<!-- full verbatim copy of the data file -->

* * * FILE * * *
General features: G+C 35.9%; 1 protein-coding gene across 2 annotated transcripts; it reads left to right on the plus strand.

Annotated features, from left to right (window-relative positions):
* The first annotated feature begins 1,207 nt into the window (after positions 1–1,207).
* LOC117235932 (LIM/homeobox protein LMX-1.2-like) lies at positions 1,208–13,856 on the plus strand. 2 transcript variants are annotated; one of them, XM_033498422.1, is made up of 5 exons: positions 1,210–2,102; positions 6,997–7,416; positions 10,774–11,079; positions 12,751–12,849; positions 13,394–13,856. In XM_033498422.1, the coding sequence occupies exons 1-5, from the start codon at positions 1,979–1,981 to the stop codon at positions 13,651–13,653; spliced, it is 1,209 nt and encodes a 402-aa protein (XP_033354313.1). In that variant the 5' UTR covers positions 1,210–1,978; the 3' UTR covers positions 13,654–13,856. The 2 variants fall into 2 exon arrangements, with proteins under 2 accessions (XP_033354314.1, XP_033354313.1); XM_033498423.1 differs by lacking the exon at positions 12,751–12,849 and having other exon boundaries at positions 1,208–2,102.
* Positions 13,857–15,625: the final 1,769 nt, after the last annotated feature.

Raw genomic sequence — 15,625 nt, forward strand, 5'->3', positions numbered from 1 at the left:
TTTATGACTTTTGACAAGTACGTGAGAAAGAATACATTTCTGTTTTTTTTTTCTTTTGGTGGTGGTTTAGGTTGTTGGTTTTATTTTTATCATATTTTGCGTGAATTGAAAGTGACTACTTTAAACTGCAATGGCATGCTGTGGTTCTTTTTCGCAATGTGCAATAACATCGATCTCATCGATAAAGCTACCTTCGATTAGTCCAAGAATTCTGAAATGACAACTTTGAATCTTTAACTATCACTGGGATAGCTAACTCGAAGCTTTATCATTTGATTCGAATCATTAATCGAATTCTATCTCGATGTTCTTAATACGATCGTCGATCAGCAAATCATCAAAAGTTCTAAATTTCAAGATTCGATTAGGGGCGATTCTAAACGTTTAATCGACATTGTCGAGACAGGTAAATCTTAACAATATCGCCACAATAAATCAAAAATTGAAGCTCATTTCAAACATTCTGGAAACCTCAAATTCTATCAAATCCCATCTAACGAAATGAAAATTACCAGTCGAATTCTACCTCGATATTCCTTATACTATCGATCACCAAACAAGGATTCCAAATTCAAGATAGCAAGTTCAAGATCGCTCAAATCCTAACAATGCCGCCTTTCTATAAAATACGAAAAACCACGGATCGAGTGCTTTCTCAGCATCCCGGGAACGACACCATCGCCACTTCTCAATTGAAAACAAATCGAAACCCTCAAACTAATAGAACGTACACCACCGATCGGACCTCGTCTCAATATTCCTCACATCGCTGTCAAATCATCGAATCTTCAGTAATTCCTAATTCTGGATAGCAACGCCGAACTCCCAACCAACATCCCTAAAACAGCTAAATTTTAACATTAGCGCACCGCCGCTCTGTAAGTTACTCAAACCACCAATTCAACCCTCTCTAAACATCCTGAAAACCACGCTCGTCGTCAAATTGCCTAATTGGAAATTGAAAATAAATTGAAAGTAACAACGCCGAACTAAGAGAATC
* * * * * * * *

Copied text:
General features: G+C 35.9%; 1 protein-coding gene across 2 annotated transcripts; it reads left to right on the plus strand.

Annotated features, from left to right (window-relative positions):
* The first annotated feature begins 1,207 nt into the window (after positions 1–1,207).
* LOC117235932 (LIM/homeobox protein LMX-1.2-like) lies at positions 1,208–13,856 on the plus strand. 2 transcript variants are annotated; one of them, XM_033498422.1, is made up of 5 exons: positions 1,210–2,102; positions 6,997–7,416; positions 10,774–11,079; positions 12,751–12,849; positions 13,394–13,856. In XM_033498422.1, the coding sequence occupies exons 1-5, from the start codon at positions 1,979–1,981 to the stop codon at positions 13,651–13,653; spliced, it is 1,209 nt and encodes a 402-aa protein (XP_033354313.1). In that variant the 5' UTR covers positions 1,210–1,978; the 3' UTR covers positions 13,654–13,856. The 2 variants fall into 2 exon arrangements, with proteins under 2 accessions (XP_033354314.1, XP_033354313.1); XM_033498423.1 differs by lacking the exon at positions 12,751–12,849 and having other exon boundaries at positions 1,208–2,102.
* Positions 13,857–15,625: the final 1,769 nt, after the last annotated feature.

Raw genomic sequence — 15,625 nt, forward strand, 5'->3', positions numbered from 1 at the left:
TTTATGACTTTTGACAAGTACGTGAGAAAGAATACATTTCTGTTTTTTTTTTCTTTTGGTGGTGGTTTAGGTTGTTGGTTTTATTTTTATCATATTTTGCGTGAATTGAAAGTGACTACTTTAAACTGCAATGGCATGCTGTGGTTCTTTTTCGCAATGTGCAATAACATCGATCTCATCGATAAAGCTACCTTCGATTAGTCCAAGAATTCTGAAATGACAACTTTGAATCTTTAACTATCACTGGGATAGCTAACTCGAAGCTTTATCATTTGATTCGAATCATTAATCGAATTCTATCTCGATGTTCTTAATACGATCGTCGATCAGCAAATCATCAAAAGTTCTAAATTTCAAGATTCGATTAGGGGCGATTCTAAACGTTTAATCGACATTGTCGAGACAGGTAAATCTTAACAATATCGCCACAATAAATCAAAAATTGAAGCTCATTTCAAACATTCTGGAAACCTCAAATTCTATCAAATCCCATCTAACGAAATGAAAATTACCAGTCGAATTCTACCTCGATATTCCTTATACTATCGATCACCAAACAAGGATTCCAAATTCAAGATAGCAAGTTCAAGATCGCTCAAATCCTAACAATGCCGCCTTTCTATAAAATACGAAAAACCACGGATCGAGTGCTTTCTCAGCATCCCGGGAACGACACCATCGCCACTTCTCAATTGAAAACAAATCGAAACCCTCAAACTAATAGAACGTACACCACCGATCGGACCTCGTCTCAATATTCCTCACATCGCTGTCAAATCATCGAATCTTCAGTAATTCCTAATTCTGGATAGCAACGCCGAACTCCCAACCAACATCCCTAAAACAGCTAAATTTTAACATTAGCGCACCGCCGCTCTGTAAGTTACTCAAACCACCAATTCAACCCTCTCTAAACATCCTGAAAACCACGCTCGTCGTCAAATTGCCTAATTGGAAATTGAAAATAAATTGAAAGTAACAACGCCGAACTAAGAGAATC